From the 2021 HVPAA National Conference
Allan Metz (University of Michigan Medical School), Nicholas Berlin (Section of Plastic Surgery, Department of Surgery, University of Michigan; National Clinician Scholars Program, University of Michigan Institute for Healthcare Policy and Innovation), Monica Yost, Bonnie Cheng, Tony Cuttitta, Hannah Lahti, John Syrjamaki, Eve Kerr, Hari Nathan, Lesly Dossett
The Centers for Medicare and Medicaid Services has historically required documentation of a comprehensive preoperative history and physical (H&P) within 30 days of surgery. Although intended to reduce adverse events, this historical requirement may have instead led to unnecessary preoperative testing and specialty evaluations. This rule has subsequently been rescinded, yet patterns of separately-billed H&Ps before 3 common low-risk surgical procedures and their association with low-value testing prior to this policy remain unknown. Understanding use patterns for these consultations will inform efforts to tailor preoperative care and may contribute to the reduction of unnecessary testing as hospitals adapt to this policy change.
To assess interhospital and intrahospital variations in utilization of preoperative H&P visits before 3 low-risk surgical procedures, to describe the relationship between preoperative H&P utilization and preoperative testing, and to identify independent predictors of these consultations.
This retrospective review was conducted using claims data from Medicare and privately insured patients from a value collaborative of 63 hospitals across the state of Michigan. We identified a cohort of patients undergoing one of three ambulatory, low-risk procedures (lumpectomy, laparoscopic cholecystectomy, and laparoscopic inguinal hernia repair) from January 2015 to June 2019. Rates of H&P consultations within 30 days of surgical procedure were compared between and within hospitals in the collaborative. We then explored the association between H&P consultations and preoperative testing types (cardiac testing, laboratory studies, chest radiography, and pulmonary function testing) using bivariate statistics and assessed patient, practice-level, and hospital-level determinants of H&P consultations using multi-level mixed effects logistic regression models. Risk and reliability-adjusted caterpillar plots were generated to demonstrate hospital-level variations in preoperative H&P utilization.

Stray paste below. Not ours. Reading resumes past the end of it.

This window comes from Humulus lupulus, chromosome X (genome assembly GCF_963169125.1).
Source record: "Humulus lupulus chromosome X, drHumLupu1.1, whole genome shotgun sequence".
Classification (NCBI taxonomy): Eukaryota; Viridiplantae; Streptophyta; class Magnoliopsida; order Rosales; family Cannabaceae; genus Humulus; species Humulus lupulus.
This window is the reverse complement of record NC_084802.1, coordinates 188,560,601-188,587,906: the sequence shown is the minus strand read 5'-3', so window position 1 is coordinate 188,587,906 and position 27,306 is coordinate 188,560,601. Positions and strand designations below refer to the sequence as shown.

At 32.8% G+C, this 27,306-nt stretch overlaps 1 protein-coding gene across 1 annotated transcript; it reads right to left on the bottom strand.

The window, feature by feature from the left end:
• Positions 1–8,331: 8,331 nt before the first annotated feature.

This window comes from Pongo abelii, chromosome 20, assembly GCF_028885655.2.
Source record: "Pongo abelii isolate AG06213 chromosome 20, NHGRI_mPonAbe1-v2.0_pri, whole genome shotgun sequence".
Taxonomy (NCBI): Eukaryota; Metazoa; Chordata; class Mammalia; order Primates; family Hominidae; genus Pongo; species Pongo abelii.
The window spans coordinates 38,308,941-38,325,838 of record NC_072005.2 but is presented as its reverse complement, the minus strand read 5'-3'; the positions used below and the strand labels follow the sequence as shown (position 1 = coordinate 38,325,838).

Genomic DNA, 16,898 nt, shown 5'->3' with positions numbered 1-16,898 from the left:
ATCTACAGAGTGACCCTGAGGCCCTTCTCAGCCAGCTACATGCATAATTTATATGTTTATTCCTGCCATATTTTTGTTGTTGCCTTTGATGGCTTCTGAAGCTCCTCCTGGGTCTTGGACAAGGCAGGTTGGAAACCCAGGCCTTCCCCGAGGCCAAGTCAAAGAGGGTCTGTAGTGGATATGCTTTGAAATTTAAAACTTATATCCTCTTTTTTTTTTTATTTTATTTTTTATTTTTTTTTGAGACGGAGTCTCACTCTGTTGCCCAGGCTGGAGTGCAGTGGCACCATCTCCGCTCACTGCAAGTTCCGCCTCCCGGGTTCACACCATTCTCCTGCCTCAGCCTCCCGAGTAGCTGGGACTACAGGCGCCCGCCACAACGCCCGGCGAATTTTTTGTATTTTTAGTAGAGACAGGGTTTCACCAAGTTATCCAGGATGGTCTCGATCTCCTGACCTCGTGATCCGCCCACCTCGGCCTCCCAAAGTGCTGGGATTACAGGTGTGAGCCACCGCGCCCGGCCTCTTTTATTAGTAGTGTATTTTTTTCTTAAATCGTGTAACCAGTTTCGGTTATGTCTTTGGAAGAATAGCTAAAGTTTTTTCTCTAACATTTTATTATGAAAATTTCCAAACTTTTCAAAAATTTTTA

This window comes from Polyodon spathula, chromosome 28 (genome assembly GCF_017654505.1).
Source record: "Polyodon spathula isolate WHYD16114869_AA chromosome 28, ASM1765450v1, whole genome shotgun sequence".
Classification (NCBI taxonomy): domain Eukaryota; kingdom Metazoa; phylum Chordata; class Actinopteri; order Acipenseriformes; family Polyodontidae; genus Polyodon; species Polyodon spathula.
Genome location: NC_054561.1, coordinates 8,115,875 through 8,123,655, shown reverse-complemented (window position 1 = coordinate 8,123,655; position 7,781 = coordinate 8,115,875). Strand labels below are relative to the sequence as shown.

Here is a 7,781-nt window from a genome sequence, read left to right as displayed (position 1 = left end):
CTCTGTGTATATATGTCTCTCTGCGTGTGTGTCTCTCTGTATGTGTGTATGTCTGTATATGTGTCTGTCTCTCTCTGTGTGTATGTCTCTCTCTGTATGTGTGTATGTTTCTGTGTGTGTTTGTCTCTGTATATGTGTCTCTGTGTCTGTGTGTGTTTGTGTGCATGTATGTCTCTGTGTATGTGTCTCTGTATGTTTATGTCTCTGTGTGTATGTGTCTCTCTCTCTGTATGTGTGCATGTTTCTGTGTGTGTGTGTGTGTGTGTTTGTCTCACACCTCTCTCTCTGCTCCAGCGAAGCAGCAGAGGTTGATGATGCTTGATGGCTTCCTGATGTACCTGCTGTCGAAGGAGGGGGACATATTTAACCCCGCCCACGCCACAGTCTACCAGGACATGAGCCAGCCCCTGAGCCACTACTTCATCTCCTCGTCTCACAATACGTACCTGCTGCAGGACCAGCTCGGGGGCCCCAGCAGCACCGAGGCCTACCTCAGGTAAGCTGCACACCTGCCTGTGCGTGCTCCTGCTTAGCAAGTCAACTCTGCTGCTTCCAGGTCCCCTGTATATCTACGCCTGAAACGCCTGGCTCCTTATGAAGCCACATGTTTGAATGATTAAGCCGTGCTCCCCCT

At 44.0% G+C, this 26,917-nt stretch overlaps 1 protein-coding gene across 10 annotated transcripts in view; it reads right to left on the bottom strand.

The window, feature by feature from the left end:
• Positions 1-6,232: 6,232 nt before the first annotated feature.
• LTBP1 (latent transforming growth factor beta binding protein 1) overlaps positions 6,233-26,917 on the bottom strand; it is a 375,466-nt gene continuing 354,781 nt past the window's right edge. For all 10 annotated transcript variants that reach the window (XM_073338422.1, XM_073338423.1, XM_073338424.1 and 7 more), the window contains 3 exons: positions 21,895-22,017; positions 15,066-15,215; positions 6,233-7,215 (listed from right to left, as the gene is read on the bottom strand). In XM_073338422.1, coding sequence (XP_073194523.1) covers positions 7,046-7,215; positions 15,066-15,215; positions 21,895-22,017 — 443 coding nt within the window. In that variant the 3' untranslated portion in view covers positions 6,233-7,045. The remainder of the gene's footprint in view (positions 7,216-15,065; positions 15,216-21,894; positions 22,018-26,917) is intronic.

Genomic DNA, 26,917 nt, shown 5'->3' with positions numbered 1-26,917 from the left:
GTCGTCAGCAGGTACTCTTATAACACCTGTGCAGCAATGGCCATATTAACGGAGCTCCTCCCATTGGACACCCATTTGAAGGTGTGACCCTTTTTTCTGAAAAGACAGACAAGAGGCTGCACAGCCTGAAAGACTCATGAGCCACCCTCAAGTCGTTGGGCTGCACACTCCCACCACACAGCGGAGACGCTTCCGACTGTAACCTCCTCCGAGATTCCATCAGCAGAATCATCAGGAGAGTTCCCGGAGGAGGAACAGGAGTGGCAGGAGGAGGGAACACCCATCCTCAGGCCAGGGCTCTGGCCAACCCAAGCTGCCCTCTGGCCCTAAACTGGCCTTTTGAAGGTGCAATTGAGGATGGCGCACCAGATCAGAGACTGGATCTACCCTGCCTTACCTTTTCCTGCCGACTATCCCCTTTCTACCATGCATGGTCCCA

In our cohort of 42,741 patients (n=9,908 [23.2%] lumpectomy, n=21,689 [50.7%] laparoscopic cholecystectomy, n=11,144 [26.1%] laparoscopic inguinal hernia repair), approximately 83.6% of patients underwent a preoperative H&P consultation. Preoperative H&Ps were more commonly performed for older patients (59.116.0 years vs 54.9 15.7 years; p < 0.001) and those with an increased number of comorbidities (1.9 2.2 vs 1.0 1.6; p < 0.0001). Patients undergoing H&Ps were more likely to have preoperative testing across all types of testing. In multivariable models, for-profit hospitals had higher utilization of preoperative H&Ps (89.4% vs 83.6%; p < 0.001). After adjusting for patient case-mix, interhospital and intrahospital variations in utilization of preoperative H&Ps remained.
H&Ps were common before 3 low-risk surgical procedures across Michigan with variation between and within hospitals prior to this CMS policy change. These consultations were more common at for-profit hospitals and for older patients with increased comorbidity burden. Preoperative H&Ps were strongly associated with low-value preoperative testing. Further research is needed to determine how the federal policy change will affect utilization of H&Ps. These findings will inform strategies for de-implementation of preoperative H&P use before low-risk surgical procedures and may help mitigate unnecessary preoperative testing.
Tailoring utilization of preoperative H&P consultations prior to low-risk surgical procedures may improve delivery of value-based perioperative care.